I have an applicant who pays $200 more a month than the child support order directs, which he has been doing for a few years. Do I include the additional $200 in the debt to income ratio?
Although this voluntary, regular, monthly payment is not required to be included in the in the monthly obligations, you may do so and still comply with Agency Underwriting guidelines. This is a perfect example of a compensating factor, meaning the applicant qualifies and meets the debt to income ratio guidelines while also including a regular and voluntary monthly payment that is not described as a legal obligation.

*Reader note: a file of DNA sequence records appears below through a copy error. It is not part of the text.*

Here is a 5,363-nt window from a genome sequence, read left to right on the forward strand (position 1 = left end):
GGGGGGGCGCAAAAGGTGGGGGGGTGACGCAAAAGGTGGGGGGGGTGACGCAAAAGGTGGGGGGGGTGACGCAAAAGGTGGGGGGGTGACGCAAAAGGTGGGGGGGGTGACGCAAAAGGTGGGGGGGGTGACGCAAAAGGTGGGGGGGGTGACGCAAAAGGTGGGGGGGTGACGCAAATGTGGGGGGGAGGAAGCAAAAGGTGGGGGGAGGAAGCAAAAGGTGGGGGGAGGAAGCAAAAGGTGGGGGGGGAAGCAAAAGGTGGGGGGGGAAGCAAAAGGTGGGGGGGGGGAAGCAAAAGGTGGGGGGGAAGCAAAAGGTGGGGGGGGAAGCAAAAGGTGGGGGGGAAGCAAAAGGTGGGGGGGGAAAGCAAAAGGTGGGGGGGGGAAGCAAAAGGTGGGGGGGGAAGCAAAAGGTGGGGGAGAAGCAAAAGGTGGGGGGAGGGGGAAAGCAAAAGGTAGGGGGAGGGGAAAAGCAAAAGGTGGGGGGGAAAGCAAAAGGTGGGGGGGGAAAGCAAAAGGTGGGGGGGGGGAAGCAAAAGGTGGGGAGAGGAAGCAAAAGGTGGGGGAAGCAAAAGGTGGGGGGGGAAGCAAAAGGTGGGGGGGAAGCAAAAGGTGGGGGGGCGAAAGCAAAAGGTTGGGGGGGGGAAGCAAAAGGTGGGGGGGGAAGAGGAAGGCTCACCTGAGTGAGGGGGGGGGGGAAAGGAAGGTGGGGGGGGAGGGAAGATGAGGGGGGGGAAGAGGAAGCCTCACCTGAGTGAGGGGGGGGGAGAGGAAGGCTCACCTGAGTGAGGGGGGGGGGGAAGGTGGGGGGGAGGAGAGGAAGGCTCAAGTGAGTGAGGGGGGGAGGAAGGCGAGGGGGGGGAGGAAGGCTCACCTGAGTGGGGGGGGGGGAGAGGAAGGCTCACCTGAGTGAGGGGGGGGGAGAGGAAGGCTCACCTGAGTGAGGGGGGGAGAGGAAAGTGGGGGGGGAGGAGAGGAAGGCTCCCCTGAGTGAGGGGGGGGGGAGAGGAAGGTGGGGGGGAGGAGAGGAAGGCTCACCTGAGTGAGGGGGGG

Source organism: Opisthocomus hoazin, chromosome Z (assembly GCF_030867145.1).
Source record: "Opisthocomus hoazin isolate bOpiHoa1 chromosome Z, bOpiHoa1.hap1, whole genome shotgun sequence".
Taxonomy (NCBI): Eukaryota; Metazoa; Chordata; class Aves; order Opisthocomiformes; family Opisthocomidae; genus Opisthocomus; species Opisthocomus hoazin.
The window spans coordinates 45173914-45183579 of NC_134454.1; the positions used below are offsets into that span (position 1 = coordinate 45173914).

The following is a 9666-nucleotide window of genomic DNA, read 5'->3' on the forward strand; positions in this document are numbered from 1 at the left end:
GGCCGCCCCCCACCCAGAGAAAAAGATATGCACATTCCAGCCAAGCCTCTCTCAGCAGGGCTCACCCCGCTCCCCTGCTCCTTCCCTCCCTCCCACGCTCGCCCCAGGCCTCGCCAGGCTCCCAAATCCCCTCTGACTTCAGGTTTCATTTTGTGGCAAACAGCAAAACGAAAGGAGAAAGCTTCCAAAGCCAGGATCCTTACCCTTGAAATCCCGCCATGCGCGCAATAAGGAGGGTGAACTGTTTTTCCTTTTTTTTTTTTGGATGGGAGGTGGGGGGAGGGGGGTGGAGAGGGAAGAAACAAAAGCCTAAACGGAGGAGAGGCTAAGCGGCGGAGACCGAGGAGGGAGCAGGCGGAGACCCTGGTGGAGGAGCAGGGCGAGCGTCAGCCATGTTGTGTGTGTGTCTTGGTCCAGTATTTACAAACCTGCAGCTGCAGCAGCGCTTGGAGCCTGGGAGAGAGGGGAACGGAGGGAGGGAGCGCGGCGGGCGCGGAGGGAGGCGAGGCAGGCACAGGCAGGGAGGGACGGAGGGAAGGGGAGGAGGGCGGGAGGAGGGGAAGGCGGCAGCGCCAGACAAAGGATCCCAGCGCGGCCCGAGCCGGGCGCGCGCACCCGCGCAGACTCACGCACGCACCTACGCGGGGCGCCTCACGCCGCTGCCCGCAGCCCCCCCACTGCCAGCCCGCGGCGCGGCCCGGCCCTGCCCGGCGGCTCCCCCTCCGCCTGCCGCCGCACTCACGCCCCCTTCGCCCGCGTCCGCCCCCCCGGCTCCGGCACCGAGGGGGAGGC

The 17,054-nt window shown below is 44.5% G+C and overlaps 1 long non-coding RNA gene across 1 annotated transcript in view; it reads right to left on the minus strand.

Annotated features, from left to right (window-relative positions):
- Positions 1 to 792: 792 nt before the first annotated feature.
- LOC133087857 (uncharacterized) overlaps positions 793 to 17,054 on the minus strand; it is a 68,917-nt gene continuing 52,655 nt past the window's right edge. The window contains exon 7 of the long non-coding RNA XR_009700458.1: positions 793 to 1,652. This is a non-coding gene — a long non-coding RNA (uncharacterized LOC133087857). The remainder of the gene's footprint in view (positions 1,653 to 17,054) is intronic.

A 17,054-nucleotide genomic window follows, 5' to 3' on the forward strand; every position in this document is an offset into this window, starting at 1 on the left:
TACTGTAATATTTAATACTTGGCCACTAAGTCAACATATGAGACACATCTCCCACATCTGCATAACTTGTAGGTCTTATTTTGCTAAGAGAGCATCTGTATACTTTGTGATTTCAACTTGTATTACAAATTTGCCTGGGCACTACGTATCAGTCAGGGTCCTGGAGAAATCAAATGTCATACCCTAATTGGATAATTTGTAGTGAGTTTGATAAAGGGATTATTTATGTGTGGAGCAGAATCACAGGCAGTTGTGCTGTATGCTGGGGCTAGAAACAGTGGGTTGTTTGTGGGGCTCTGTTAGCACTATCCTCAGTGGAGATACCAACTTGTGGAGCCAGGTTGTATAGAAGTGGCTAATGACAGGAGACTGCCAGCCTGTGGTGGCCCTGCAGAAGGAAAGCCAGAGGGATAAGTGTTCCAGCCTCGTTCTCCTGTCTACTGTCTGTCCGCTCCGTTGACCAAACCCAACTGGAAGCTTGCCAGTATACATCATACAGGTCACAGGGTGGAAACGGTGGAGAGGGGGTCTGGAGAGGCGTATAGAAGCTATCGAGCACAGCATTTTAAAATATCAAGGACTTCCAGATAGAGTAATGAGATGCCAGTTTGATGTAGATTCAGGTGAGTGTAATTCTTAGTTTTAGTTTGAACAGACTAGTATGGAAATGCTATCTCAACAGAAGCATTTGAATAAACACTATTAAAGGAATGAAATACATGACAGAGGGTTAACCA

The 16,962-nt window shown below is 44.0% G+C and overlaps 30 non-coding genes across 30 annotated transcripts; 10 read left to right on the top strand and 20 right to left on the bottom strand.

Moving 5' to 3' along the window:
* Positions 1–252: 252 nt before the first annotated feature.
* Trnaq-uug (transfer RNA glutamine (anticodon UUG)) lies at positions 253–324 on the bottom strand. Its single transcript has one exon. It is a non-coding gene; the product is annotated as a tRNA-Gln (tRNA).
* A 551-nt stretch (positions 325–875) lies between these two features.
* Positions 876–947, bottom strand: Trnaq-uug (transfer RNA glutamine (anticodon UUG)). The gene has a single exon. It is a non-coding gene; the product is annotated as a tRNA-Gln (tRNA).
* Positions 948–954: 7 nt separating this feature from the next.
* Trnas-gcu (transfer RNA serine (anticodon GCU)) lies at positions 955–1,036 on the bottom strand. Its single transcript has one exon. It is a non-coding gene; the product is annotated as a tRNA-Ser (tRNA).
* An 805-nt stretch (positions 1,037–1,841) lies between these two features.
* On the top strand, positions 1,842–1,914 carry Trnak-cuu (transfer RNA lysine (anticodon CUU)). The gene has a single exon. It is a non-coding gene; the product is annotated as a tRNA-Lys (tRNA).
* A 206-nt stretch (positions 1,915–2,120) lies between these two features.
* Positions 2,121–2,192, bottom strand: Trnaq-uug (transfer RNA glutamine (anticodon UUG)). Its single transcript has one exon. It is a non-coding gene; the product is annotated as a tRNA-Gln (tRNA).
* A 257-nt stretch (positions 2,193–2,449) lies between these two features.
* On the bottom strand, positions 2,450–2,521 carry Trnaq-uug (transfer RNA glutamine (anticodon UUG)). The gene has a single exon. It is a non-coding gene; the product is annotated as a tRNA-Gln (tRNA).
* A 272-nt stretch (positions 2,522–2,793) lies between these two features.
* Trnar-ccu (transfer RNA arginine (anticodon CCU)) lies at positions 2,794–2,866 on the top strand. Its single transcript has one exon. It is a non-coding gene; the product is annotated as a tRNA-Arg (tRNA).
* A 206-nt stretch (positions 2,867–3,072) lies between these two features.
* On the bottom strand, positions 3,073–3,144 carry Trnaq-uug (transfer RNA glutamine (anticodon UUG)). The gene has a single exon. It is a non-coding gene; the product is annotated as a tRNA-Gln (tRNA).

When an applicant is required to pay alimony, child support, or maintenance payments under a divorce decree, separation agreement, or any other written legal agreement (and those payments must continue to be made for more than ten months), the payments must be considered as part of the borrower’s recurring monthly debt obligations.
FHA, VA, FNMA and FHLMC do not require voluntary payments to be taken into consideration.
Document the file with the appropriate legal documents to support the legal obligation. When that obligation will be met, or expires, is crucial. A letter of explanation from the borrower may be requested by an underwriter as a best practice, so the next person touching the file can see this issue was addressed and explained.
Director/Underwriting Operations ComplianceLenders Compliance Group